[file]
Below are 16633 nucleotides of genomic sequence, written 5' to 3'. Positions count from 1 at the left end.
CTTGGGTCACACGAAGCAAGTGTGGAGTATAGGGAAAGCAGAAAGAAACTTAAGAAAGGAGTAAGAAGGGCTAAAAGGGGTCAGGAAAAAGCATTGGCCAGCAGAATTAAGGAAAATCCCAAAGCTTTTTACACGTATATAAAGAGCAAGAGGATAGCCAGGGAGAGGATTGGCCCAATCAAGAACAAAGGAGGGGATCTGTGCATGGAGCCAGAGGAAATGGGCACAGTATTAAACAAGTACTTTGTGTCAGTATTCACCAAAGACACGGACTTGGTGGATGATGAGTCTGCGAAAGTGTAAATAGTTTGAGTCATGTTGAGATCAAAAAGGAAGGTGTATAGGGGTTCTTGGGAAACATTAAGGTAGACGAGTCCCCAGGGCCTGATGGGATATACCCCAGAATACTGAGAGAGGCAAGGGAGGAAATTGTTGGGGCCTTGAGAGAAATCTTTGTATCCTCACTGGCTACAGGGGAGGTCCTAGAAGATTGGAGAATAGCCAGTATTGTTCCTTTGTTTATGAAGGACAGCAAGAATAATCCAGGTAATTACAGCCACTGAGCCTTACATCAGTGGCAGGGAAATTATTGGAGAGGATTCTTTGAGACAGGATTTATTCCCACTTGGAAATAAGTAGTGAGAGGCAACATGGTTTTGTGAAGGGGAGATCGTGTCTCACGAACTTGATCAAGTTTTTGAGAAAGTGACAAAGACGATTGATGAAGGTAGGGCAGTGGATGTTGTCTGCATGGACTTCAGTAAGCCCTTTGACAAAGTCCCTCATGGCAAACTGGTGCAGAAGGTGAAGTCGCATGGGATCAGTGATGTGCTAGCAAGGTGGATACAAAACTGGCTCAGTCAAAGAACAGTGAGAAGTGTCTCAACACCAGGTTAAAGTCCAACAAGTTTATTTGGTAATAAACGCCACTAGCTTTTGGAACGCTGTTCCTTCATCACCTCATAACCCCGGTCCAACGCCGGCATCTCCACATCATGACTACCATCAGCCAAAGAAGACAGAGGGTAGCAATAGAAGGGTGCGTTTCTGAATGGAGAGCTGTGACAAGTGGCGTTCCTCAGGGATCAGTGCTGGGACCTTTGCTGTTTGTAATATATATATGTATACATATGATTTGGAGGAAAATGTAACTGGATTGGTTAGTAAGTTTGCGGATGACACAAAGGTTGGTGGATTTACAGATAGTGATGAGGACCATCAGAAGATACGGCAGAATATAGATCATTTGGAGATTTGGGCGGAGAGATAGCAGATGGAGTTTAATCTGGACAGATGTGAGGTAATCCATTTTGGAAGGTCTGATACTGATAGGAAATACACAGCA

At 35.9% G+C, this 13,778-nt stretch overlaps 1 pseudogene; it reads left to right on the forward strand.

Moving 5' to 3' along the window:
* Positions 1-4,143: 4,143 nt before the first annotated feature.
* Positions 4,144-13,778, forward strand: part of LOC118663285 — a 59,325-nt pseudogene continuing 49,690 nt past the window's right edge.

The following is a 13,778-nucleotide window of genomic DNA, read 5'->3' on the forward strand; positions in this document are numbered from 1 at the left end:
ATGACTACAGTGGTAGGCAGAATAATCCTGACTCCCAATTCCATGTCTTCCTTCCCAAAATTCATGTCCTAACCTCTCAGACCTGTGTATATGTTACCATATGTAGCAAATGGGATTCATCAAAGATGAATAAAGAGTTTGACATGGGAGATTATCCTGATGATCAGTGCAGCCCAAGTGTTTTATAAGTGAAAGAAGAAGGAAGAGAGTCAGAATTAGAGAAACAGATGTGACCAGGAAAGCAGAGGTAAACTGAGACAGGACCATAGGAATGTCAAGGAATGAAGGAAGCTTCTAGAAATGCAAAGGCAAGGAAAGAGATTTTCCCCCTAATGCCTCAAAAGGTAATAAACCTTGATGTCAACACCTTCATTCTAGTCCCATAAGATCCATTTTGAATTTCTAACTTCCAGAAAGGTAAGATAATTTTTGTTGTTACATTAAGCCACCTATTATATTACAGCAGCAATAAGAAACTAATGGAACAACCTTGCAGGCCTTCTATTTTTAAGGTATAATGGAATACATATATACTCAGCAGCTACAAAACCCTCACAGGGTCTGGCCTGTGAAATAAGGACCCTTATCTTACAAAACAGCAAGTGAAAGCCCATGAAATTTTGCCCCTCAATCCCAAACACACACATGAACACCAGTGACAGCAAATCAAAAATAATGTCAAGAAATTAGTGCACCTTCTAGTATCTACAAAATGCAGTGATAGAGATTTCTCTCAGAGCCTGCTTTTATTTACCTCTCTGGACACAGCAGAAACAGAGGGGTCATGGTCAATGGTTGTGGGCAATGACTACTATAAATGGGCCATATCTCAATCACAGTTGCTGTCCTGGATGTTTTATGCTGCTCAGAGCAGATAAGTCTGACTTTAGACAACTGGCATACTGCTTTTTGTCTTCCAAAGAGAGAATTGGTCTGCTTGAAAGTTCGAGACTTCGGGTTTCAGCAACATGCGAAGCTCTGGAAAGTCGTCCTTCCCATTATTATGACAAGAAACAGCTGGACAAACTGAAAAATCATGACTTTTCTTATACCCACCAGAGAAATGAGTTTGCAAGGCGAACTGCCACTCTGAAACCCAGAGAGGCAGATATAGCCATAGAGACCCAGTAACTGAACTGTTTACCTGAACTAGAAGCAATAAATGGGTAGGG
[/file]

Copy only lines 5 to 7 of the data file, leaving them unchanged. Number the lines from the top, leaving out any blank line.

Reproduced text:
* Positions 1-4,143: 4,143 nt before the first annotated feature.
* Positions 4,144-13,778, forward strand: part of LOC118663285 — a 59,325-nt pseudogene continuing 49,690 nt past the window's right edge.

The following is a 13,778-nucleotide window of genomic DNA, read 5'->3' on the forward strand; positions in this document are numbered from 1 at the left end: